Mind control

| May / June 2006

The mere phrase gives us a jolt, in part because tales of switched brains, stolen brains, cyborg brains, and brains-in-vats have driven many of our favorite stories, novels, comics, TV shows, and movies. Whether we're reading Mary Shelley's Frankenstein or watching Jim Carrey in Eternal Sunshine of the Spotless Mind, we're riveted by characters whose heads have been literally messed with.

The concept is no longer just fodder for cinematic or literary intrigue. Scientists harbor great hope for the future of brain manipulation, and have already made strides toward helping people with head injuries, mental illness, and neurological diseases such as Parkinson's. In the race for cures, the neuroscience team is sprinting.

With all these attendant hopes and fears, it's no wonder that advances in brain science have fueled both excitement and anxiety, as well as heated debate. For every new application, there are both rosy and alarming scenarios.

The technology also raises deeper, more ephemeral questions concerning spirit and the self. Is our soul more than a mass of neurons? Can a scientist completely understand what's happening when a monk is meditating or trace the source of existential angst? Can -- or should -- medicine help us raise our consciousness?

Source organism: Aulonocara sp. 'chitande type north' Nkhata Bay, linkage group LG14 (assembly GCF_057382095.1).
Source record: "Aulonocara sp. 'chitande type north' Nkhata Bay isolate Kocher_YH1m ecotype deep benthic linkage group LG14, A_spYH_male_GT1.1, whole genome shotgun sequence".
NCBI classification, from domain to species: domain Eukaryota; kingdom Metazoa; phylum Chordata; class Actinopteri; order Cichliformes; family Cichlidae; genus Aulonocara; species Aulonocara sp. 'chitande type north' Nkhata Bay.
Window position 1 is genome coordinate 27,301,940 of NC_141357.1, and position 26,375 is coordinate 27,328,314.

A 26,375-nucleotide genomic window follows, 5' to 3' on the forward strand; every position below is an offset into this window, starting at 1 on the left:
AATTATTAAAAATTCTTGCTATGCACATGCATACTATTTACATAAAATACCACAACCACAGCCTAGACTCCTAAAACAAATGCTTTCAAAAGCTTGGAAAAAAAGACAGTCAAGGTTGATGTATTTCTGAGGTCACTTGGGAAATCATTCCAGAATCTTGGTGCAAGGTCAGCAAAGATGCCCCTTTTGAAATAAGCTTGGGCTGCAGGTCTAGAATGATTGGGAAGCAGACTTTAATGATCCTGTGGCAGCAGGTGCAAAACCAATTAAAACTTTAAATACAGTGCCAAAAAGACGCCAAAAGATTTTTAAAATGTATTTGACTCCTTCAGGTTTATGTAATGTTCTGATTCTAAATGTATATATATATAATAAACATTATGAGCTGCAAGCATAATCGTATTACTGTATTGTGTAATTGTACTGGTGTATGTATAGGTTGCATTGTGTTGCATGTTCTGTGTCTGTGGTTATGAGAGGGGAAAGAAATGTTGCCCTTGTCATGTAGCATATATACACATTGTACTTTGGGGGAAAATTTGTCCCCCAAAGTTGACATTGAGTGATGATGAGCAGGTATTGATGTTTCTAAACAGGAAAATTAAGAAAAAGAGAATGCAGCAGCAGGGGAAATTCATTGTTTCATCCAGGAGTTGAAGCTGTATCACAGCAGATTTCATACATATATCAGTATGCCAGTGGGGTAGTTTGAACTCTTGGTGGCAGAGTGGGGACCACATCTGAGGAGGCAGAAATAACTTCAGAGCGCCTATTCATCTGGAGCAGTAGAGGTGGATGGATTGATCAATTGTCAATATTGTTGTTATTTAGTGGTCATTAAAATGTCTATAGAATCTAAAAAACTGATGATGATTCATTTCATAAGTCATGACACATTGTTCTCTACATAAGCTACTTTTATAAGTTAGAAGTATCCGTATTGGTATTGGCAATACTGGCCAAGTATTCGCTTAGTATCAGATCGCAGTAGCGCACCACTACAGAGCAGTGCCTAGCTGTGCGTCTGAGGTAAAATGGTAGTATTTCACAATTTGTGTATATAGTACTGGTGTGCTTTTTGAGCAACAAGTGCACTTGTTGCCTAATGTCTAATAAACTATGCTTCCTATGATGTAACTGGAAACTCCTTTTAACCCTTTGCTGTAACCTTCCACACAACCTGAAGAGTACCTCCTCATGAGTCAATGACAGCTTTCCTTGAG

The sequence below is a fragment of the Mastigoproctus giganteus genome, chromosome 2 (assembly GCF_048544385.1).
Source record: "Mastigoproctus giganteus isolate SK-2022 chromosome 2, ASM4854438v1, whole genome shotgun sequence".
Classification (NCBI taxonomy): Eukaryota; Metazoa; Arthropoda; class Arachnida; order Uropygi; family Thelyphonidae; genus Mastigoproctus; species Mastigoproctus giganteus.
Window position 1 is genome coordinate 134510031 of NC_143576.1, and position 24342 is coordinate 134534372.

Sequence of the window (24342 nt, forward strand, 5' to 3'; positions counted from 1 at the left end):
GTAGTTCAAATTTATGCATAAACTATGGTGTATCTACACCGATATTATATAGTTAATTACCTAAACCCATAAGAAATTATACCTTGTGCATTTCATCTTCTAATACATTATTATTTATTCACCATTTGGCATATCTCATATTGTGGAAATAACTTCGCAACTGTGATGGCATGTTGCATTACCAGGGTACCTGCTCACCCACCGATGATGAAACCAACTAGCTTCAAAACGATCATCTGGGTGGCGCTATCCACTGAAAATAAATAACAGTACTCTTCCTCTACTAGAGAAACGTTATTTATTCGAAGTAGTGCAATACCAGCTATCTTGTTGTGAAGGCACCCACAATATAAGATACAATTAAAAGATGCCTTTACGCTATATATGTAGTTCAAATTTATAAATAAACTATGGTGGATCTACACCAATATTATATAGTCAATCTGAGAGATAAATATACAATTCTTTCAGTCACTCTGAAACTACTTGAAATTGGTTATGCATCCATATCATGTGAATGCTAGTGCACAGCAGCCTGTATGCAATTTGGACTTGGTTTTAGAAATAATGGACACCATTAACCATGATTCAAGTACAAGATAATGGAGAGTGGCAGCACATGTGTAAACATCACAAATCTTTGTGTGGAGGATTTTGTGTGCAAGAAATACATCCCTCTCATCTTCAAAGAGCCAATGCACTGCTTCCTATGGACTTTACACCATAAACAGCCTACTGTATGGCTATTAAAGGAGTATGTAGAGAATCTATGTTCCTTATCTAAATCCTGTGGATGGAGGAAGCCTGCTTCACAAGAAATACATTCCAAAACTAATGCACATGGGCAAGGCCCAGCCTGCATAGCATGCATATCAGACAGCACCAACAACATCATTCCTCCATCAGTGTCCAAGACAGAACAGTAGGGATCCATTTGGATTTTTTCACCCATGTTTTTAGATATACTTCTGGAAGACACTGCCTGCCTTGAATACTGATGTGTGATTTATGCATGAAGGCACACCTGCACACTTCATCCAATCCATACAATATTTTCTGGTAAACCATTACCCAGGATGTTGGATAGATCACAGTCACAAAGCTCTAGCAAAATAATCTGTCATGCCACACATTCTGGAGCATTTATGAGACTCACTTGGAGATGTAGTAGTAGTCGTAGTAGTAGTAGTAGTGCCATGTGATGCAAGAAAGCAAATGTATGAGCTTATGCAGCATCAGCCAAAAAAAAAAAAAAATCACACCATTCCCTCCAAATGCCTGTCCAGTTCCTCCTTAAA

There's no stopping science. Smart people in lab coats will keep trying to understand the brain and find new ways to alter, enhance, and heal it. As they work toward their goal, though, we all ought to be thinking about how their knowledge should be applied, with an eye toward the modern concepts of selfhood and individual rights. In short, we should be using our brains. -- The Editors